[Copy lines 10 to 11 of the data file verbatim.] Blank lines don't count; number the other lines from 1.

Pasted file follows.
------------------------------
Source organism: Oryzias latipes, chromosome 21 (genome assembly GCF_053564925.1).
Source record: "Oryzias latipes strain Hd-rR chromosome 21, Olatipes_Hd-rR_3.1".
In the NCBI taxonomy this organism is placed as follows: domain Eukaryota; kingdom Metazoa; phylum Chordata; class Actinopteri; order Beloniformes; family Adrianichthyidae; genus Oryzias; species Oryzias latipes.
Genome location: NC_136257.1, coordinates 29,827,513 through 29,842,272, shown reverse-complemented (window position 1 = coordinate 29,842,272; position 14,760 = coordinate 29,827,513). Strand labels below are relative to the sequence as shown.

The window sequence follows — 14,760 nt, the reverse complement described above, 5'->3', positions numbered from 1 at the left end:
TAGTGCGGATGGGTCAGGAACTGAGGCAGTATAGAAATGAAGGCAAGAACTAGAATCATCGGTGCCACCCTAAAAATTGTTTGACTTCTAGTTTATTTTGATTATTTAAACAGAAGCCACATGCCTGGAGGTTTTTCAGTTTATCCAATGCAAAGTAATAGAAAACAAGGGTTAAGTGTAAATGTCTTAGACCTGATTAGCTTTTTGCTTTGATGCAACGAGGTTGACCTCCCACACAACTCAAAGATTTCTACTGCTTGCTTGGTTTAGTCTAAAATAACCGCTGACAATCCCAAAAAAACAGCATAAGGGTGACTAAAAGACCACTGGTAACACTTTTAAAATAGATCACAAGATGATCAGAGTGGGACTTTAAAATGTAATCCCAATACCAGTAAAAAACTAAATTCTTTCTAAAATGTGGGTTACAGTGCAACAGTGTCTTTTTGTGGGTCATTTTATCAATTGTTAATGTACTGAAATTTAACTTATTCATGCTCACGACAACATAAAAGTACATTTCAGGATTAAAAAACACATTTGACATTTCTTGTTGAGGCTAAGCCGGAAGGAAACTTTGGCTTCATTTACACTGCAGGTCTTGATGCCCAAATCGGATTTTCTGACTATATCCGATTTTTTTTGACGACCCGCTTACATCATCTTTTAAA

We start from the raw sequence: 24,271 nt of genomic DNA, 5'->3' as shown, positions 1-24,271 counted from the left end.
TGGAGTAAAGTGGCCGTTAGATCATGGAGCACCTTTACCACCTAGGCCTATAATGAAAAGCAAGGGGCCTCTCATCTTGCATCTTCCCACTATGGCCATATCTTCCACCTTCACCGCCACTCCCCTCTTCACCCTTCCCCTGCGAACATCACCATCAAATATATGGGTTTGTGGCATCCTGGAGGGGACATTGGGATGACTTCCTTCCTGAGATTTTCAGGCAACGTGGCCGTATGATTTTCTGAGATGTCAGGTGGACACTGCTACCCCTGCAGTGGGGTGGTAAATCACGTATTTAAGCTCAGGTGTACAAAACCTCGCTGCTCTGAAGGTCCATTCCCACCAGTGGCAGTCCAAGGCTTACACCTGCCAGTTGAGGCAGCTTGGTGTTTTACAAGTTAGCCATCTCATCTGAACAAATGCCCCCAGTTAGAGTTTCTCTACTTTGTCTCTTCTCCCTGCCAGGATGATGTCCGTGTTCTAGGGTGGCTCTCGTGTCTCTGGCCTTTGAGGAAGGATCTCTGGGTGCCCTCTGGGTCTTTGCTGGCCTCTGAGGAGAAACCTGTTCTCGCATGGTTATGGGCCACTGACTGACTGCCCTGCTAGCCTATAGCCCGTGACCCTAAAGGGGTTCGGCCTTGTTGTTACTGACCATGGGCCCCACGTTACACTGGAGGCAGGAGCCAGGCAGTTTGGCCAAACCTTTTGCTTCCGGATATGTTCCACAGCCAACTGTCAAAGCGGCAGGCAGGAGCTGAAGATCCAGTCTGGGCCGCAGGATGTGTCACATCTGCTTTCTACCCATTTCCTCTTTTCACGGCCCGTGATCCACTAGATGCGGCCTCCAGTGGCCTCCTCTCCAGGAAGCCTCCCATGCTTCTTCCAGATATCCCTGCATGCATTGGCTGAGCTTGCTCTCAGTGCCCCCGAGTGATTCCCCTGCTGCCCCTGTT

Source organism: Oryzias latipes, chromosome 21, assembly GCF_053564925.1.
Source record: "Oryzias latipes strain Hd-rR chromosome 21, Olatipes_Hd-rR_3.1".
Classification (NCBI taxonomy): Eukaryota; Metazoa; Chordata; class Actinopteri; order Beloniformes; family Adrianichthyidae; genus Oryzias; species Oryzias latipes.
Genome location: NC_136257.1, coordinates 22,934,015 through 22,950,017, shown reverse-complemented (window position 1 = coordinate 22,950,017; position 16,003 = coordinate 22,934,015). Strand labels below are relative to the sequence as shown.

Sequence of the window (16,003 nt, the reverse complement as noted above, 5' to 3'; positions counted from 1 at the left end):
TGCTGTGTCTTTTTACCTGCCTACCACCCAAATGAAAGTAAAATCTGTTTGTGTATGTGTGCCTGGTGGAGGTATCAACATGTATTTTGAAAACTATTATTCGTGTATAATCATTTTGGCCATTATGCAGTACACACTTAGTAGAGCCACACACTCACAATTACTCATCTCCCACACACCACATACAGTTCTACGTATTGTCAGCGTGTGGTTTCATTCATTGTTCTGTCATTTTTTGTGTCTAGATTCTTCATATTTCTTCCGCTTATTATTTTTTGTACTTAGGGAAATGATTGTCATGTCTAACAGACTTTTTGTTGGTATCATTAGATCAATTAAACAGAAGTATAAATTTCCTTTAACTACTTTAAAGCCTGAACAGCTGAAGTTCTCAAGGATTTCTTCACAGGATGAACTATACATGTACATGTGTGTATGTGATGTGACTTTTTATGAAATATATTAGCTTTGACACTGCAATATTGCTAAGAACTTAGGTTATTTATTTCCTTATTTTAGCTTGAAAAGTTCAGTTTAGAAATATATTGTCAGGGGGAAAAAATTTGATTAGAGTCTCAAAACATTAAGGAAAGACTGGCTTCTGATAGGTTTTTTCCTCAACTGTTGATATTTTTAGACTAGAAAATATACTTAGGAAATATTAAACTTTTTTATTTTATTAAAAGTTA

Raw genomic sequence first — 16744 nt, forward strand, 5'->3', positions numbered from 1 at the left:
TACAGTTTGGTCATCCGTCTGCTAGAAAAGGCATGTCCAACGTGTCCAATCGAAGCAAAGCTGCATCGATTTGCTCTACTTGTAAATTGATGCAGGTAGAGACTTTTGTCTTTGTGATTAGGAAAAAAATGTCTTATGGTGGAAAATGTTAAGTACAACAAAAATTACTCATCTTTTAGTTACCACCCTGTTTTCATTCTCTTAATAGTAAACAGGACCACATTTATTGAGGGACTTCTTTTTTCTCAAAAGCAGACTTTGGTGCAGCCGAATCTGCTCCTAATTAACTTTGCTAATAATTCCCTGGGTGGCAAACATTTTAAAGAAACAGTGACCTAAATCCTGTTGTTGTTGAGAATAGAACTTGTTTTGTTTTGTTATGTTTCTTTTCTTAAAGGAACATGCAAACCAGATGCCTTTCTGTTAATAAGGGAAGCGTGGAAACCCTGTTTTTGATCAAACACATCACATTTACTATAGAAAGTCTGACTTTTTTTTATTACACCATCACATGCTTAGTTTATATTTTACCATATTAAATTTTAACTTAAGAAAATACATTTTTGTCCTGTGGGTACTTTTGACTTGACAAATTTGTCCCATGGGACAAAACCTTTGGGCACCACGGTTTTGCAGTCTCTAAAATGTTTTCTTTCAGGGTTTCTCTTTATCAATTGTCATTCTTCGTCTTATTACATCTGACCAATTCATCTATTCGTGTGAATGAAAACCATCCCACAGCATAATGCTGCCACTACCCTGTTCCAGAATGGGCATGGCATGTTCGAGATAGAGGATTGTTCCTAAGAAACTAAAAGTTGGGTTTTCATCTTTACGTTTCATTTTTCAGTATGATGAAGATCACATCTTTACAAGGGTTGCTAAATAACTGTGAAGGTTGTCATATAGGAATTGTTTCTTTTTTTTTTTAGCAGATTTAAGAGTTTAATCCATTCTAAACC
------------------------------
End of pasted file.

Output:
Source record: "Oryzias latipes strain Hd-rR chromosome 21, Olatipes_Hd-rR_3.1".
Classification (NCBI taxonomy): Eukaryota; Metazoa; Chordata; class Actinopteri; order Beloniformes; family Adrianichthyidae; genus Oryzias; species Oryzias latipes.